The key to successful retailing, according to the top person at Dr. Reddy’s Labs, an integrated global pharmaceutical company, is to cover all the bases so that the customer — whether a retailer or consumer — is happy with the interaction.
That, said Erez Israeli, the CEO of the worldwide company, which has U.S. headquarters in Princeton, N.J., and a manufacturing plant in Shreveport, La., will make all the difference in the world, especially as everyone is looking for a better deal and the same or improved quality on generic drugs.
It would be an understatement to say that the generics market is a bit confusing to both retailers and consumers. Dozens and dozens of companies compete in the space, each offering their own version of brand name drugs, emphasizing lower price points that will make the product more affordable to more consumers. The theory goes that more affordable means more sales and more profits for both the manufacturer and the retailer, as well as healthier consumers.
Retail pharmacists are in the middle of the struggle, caught between the national brands that spent millions on research and development and generic companies, and increasingly between insurance companies/pharmacy benefit managers and the consumer. Often, they are required to offer a generic equivalent of the national brand to their shoppers by various insurance companies or PBMs.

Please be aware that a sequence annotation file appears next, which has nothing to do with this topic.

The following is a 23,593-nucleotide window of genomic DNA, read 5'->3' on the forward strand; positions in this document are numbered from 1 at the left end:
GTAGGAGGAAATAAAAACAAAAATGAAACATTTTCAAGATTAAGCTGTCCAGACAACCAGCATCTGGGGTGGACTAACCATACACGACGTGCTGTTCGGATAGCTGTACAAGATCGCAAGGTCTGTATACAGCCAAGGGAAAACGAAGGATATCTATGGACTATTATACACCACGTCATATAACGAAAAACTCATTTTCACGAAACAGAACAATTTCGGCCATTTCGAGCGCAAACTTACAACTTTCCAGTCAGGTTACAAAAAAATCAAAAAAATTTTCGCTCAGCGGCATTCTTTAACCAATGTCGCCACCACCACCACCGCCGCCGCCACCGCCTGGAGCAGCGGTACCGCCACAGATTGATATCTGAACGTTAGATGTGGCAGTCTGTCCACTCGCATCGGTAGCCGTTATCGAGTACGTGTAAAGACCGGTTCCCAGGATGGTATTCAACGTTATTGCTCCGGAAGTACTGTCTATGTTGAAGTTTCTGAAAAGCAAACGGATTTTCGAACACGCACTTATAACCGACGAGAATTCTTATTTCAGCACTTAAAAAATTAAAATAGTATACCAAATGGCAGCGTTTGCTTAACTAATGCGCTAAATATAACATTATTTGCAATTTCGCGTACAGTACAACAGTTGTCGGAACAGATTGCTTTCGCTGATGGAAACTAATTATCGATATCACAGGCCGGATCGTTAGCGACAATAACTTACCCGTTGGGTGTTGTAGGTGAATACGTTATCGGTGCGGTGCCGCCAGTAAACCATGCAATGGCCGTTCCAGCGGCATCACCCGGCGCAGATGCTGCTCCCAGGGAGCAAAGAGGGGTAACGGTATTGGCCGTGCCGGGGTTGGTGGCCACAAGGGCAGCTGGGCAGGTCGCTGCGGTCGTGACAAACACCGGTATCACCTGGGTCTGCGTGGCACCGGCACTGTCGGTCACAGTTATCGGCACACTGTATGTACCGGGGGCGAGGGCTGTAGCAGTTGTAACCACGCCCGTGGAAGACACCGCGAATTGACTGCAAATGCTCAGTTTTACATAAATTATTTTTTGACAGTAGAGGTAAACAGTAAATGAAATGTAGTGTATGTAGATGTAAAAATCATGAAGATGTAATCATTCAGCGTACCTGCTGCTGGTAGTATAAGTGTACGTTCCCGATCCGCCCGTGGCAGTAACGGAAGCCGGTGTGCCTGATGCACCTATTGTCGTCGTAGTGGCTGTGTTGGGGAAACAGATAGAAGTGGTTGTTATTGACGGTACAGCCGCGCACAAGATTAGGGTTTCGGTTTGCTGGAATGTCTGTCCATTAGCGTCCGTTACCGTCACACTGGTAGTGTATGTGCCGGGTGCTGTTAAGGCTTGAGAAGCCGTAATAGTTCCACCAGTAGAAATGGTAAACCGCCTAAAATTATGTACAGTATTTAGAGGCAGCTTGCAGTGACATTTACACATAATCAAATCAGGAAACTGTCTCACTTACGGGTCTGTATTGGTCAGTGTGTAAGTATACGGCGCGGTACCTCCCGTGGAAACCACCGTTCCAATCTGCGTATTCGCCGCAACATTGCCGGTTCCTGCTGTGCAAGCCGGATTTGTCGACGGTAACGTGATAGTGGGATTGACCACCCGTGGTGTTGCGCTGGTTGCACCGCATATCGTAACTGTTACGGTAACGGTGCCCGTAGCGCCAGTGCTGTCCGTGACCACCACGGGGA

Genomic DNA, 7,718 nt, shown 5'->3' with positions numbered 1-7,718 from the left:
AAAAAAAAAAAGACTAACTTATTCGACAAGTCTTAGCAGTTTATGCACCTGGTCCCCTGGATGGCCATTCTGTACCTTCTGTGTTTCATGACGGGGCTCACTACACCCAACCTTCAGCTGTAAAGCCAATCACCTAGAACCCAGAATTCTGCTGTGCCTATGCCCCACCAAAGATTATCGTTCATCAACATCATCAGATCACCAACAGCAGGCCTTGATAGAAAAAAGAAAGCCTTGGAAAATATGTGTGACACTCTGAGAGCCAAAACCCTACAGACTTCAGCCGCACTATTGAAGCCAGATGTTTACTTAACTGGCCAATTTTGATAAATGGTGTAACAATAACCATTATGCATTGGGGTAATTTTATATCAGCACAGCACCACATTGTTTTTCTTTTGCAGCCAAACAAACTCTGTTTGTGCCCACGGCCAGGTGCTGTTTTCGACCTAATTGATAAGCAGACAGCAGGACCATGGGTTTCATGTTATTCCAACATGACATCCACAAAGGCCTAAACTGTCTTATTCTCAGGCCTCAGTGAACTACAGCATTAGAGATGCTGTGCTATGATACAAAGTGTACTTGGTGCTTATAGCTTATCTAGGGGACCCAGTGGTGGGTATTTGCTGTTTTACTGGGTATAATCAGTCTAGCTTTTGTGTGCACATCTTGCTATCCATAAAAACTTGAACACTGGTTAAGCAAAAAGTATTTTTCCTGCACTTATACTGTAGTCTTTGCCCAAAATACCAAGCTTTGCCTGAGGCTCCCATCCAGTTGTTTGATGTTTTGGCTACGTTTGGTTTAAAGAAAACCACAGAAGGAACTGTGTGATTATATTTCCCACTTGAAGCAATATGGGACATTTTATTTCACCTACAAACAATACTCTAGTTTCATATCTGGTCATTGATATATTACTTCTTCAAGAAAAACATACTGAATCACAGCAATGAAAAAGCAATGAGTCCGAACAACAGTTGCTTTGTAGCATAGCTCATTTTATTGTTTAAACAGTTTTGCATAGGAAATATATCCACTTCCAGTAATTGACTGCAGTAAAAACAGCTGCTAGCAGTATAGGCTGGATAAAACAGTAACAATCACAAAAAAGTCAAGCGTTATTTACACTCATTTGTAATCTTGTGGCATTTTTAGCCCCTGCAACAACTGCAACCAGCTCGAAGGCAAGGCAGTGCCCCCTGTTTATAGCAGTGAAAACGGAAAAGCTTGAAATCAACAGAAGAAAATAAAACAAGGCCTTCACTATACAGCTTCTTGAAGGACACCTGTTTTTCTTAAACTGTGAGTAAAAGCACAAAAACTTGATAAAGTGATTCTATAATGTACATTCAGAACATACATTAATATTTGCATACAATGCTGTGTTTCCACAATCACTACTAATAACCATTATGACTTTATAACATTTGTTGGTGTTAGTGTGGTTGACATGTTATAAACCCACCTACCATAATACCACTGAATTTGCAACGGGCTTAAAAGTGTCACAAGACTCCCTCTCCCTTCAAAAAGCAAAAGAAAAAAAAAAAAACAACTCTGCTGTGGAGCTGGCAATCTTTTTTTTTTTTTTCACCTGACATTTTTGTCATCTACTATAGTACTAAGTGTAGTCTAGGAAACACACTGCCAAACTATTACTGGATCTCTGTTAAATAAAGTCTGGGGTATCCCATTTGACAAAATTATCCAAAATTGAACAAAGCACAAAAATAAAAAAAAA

Officials at Dr. Reddy’s are doing all they can to make sure the company, founded in India in 1986, is at the top of the list when retail pharmacists are seeking a business partner in the complicated and unique world of generic drug manufacturing. They noted that the publicly traded company, with U.S. sales of around $900 million annually, is one of the largest generic manufacturers in the country. It currently offers about 150 molecules to the domestic retail marketplace and is introducing as many as 25 to 30 new ones each year.
“I think what sets us apart from the competition is how we relate to our customers,” said Israeli, who joined the company about three years ago and became CEO in July 2019. “We think it is all about bringing quality generic products to the retailer with affordable price points and consistent supply, as well as great service that really sets us apart.”
Israeli pointed to four different factors that make Dr. Reddy’s, which does business in about 60 countries, stand above the crowd in the generics arena. One is the speed to bring a generic product to market and the important role that science and technology play in making sure that the product is the most efficient on the market. The second is quality and making sure that the product meets all standards, both from the government and the retailer.
The third is service. “People have to like working with us,” said Israeli, who noted that Dr. Reddy’s has about 400 employees in the United States and 22,000 around the world, with most in India. “We want them to find us friendly and we want them to find that we are working with them to find a solution to their needs.”